Go ahead. Delegitimize me, because I do not live in the country country. Although you are the one who swears by McDonald's and Subways, celebrates Halloween parties, replies in accented English to my Bangla queries, and shows up in western wear whereas I hardly wear anything other than sarees, I am the outsider. I am the foreigner. I should be the one trying to fit in.


Thursday, February 11, 2016


Sometimes, it feels like I visit Calcutta to visit family, and a man. This man makes me wait for him with nervous energy, and the first thing we meet, he wastes no time but goes directly for my mouth. But not to kiss me.

I am talking about the dentist. 

Weeks before I land, my sister meticulously makes an appointment. There is no time wasted. I meet him even before I meet my greater family, cousins, recent crushes, or ex-flames. This is because every time I visit Calcutta, I have no idea how long these dental sessions would last. Sometimes, a few days. Sometimes, weeks. This pretty smile comes at a huge maintenance cost. 

This time, I thought it was not too bad. I was here less than a year ago (sobbing and having meltdowns and tantrums in this same seat), and what could go wrong in ten months? Just that the cap he had put on after my root canal last year had come off. Seemed pretty innocuous. My brother-in-law had the same problem, and was done in less than ten minutes. He had even smiled and waved at the dentist saying, "Dekha hobe abar", or "See you soon!". I think that the irony of that statement was lost on him.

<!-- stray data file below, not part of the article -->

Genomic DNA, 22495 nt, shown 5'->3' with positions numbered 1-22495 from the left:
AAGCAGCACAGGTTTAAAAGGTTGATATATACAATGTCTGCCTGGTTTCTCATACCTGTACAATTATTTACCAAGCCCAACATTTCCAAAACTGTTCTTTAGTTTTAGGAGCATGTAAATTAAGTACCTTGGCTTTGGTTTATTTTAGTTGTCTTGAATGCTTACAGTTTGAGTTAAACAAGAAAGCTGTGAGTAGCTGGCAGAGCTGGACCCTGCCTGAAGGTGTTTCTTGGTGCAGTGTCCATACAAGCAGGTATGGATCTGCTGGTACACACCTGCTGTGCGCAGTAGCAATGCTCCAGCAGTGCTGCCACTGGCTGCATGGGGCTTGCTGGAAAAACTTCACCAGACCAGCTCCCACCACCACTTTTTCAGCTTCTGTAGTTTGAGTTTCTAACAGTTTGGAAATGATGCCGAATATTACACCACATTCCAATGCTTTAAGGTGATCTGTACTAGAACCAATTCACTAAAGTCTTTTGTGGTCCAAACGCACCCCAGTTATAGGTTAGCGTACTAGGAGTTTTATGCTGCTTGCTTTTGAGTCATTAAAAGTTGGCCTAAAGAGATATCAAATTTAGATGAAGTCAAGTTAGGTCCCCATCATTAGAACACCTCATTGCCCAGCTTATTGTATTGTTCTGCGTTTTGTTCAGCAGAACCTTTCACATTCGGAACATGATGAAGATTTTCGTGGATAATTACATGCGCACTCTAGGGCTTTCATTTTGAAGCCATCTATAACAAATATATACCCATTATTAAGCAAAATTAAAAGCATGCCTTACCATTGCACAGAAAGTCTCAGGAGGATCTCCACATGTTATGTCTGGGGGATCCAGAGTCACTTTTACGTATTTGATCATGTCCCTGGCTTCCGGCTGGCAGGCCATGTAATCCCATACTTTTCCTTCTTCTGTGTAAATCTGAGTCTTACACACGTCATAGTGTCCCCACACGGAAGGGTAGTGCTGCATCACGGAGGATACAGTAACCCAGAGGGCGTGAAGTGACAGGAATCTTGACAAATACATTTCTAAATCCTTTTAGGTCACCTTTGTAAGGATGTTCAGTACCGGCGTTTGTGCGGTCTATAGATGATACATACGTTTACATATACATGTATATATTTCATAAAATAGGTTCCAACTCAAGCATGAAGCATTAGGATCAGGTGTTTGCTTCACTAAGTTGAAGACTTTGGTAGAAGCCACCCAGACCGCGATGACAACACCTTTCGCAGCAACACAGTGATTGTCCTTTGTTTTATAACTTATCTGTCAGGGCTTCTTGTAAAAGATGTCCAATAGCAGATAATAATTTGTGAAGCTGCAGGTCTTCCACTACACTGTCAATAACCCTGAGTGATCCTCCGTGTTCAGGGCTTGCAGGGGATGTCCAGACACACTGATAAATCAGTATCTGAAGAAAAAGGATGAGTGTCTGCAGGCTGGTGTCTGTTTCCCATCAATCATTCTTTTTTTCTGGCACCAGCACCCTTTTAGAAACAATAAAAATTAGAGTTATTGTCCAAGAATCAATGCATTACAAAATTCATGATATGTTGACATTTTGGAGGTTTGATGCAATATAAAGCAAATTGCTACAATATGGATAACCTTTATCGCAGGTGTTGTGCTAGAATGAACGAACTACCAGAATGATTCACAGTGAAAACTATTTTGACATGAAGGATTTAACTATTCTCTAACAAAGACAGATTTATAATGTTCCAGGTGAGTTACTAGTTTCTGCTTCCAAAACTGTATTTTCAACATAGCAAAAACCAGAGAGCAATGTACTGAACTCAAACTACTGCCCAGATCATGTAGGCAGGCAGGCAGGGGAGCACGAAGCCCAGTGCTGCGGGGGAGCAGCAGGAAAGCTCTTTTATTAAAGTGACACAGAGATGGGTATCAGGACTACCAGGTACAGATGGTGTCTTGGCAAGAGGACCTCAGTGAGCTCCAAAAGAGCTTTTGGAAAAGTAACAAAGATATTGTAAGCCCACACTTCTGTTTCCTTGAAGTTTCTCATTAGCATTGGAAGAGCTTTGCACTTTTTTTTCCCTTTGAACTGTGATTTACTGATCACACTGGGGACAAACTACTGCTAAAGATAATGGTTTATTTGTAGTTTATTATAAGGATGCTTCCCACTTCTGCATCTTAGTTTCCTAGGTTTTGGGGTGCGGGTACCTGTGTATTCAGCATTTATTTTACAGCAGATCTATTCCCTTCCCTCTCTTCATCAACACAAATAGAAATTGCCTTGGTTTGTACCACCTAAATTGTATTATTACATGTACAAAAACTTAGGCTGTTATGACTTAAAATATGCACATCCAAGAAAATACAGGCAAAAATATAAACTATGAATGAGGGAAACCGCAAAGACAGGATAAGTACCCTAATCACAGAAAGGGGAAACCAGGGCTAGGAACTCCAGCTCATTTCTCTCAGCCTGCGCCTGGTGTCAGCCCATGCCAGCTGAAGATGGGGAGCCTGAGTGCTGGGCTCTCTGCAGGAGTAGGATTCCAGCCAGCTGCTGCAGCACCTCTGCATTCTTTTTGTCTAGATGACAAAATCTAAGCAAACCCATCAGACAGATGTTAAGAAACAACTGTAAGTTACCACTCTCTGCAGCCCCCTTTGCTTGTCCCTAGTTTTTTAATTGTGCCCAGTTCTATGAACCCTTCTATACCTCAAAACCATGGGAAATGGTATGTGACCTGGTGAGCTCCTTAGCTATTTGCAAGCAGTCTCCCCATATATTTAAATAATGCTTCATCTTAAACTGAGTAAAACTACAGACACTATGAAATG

So as usual, I was there at the dentist's. His two assistants instantly recognized and smiled at me, very used to seeing me now. Chiranjeevi was making some hip thrusting moves on the television with a chick less than half his age and weight, making me christen him Pelvis Presley in my mind. At least, it took my mind off the impending ten minutes. 

Only this time, I was not going to get away in ten minutes. The dentist looked at the chipped cap, and tried thrusting it in my mouth with all his strength. Just that it wouldn't fit well anymore. So I had to come back for a few more sessions, when they cut me open once again, and reset my tooth for that perfectly infectious smile one could swoon over. It was little relief that he did it for free, since he was the one who did not set things right the last time. When my grandma had to replace all her dentition, she actually opted for a teeth setting that resembles Madhuri Dixit's (I am not kidding). I think I am still a few decades away from the luxury of that choice.

Anyway, knowing how I make the best use of the situation, I decided to go in the opposite direction from home, so forlorn I was. There was only one thing that could cheer me up at that hour. A pair of fleshy green coconuts. I visited the square close to home, where my mom usually encourages me to bargain a little. But I do not. Anything good that comes for less than €1 is not worth bargaining for. Just that the green coconut guy was really concerned, not knowing how I would have two coconuts in one go.

"Bari niye jaaben? Nijei khaben? Pack kore debo?", he kept asking me. (Will you take it home? Will you share? Should I pack it for you?). Thank God he did not enlighten me about the calories two coconuts contain.

At least I walked back home feeling content, temporarily happy, and thankful for having teeth. According to me, tooth problems are better than toothless problems, and graying hair is better than a receding hairline. Tomorrow, we shall see tomorrow.


Wednesday, February 10, 2016

School Children